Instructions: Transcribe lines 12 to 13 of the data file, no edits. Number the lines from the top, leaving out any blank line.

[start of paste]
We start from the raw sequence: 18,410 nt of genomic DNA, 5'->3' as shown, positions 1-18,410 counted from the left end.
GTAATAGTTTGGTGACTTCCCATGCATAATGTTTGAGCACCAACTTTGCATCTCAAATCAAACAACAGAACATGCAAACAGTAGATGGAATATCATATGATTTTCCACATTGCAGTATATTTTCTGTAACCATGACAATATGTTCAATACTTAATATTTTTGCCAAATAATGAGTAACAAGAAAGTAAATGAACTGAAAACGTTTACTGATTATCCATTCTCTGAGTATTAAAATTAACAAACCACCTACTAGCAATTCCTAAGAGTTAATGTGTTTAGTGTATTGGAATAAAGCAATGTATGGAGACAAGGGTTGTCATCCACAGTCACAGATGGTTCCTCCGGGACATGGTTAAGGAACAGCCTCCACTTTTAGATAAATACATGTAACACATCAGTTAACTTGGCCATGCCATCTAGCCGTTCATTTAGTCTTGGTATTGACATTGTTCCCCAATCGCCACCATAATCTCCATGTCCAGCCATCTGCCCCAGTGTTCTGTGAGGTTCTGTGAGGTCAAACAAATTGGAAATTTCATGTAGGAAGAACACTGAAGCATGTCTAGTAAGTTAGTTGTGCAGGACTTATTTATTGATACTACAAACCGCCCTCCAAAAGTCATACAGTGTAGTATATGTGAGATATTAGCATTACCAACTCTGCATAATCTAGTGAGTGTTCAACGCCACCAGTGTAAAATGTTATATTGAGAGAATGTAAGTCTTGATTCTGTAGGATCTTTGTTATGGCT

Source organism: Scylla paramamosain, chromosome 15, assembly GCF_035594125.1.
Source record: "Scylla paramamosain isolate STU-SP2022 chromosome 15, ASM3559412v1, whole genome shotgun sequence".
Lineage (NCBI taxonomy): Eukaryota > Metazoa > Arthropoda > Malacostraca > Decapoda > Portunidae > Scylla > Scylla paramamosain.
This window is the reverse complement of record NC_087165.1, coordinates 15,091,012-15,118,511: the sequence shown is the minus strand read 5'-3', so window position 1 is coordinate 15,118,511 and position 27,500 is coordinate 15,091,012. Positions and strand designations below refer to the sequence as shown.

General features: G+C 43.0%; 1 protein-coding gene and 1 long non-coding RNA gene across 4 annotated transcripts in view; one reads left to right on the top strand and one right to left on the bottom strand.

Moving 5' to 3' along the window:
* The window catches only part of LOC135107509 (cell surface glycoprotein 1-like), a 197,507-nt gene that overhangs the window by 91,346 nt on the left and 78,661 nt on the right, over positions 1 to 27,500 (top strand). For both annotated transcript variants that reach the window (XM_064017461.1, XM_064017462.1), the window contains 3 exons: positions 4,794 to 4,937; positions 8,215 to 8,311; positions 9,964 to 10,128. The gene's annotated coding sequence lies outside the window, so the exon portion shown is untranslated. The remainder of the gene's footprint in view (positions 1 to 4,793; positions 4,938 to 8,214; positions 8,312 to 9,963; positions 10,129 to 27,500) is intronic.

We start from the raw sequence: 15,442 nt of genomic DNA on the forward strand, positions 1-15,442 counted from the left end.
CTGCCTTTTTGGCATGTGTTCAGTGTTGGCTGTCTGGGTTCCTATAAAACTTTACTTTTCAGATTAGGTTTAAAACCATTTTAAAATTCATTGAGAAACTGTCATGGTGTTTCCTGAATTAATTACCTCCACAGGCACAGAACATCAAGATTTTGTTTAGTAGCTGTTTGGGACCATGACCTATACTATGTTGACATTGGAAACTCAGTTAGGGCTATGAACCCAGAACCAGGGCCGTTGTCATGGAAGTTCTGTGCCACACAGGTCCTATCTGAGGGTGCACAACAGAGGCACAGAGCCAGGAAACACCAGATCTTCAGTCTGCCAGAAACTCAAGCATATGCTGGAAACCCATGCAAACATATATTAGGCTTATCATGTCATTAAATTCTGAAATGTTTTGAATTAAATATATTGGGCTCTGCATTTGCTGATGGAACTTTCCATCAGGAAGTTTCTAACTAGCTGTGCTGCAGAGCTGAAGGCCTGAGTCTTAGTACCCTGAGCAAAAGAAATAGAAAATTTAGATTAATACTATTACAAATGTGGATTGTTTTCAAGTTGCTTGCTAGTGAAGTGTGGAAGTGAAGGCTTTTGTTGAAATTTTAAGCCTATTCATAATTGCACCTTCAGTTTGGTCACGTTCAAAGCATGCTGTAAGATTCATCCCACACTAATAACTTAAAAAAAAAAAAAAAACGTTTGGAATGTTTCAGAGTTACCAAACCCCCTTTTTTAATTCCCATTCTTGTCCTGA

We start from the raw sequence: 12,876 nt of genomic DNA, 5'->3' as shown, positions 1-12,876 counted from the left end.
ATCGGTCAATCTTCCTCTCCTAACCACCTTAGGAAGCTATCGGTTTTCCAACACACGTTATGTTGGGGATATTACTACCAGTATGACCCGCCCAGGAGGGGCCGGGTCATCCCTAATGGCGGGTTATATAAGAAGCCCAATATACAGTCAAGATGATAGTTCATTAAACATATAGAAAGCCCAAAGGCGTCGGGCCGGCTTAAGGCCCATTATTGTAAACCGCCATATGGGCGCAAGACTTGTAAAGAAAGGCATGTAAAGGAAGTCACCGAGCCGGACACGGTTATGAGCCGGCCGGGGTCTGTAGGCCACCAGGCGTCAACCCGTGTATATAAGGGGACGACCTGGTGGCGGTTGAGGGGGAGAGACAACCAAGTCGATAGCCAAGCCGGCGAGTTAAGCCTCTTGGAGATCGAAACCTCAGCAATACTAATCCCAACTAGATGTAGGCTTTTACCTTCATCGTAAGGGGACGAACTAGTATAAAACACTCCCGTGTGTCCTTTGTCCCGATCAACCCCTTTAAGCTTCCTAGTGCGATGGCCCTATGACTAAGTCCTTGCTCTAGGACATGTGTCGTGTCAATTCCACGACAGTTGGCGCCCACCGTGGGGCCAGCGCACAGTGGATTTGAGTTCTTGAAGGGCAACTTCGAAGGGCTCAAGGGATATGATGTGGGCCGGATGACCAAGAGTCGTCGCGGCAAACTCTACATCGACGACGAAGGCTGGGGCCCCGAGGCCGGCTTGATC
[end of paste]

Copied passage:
We start from the raw sequence: 12,876 nt of genomic DNA, 5'->3' as shown, positions 1-12,876 counted from the left end.
ATCGGTCAATCTTCCTCTCCTAACCACCTTAGGAAGCTATCGGTTTTCCAACACACGTTATGTTGGGGATATTACTACCAGTATGACCCGCCCAGGAGGGGCCGGGTCATCCCTAATGGCGGGTTATATAAGAAGCCCAATATACAGTCAAGATGATAGTTCATTAAACATATAGAAAGCCCAAAGGCGTCGGGCCGGCTTAAGGCCCATTATTGTAAACCGCCATATGGGCGCAAGACTTGTAAAGAAAGGCATGTAAAGGAAGTCACCGAGCCGGACACGGTTATGAGCCGGCCGGGGTCTGTAGGCCACCAGGCGTCAACCCGTGTATATAAGGGGACGACCTGGTGGCGGTTGAGGGGGAGAGACAACCAAGTCGATAGCCAAGCCGGCGAGTTAAGCCTCTTGGAGATCGAAACCTCAGCAATACTAATCCCAACTAGATGTAGGCTTTTACCTTCATCGTAAGGGGACGAACTAGTATAAAACACTCCCGTGTGTCCTTTGTCCCGATCAACCCCTTTAAGCTTCCTAGTGCGATGGCCCTATGACTAAGTCCTTGCTCTAGGACATGTGTCGTGTCAATTCCACGACAGTTGGCGCCCACCGTGGGGCCAGCGCACAGTGGATTTGAGTTCTTGAAGGGCAACTTCGAAGGGCTCAAGGGATATGATGTGGGCCGGATGACCAAGAGTCGTCGCGGCAAACTCTACATCGACGACGAAGGCTGGGGCCCCGAGGCCGGCTTGATC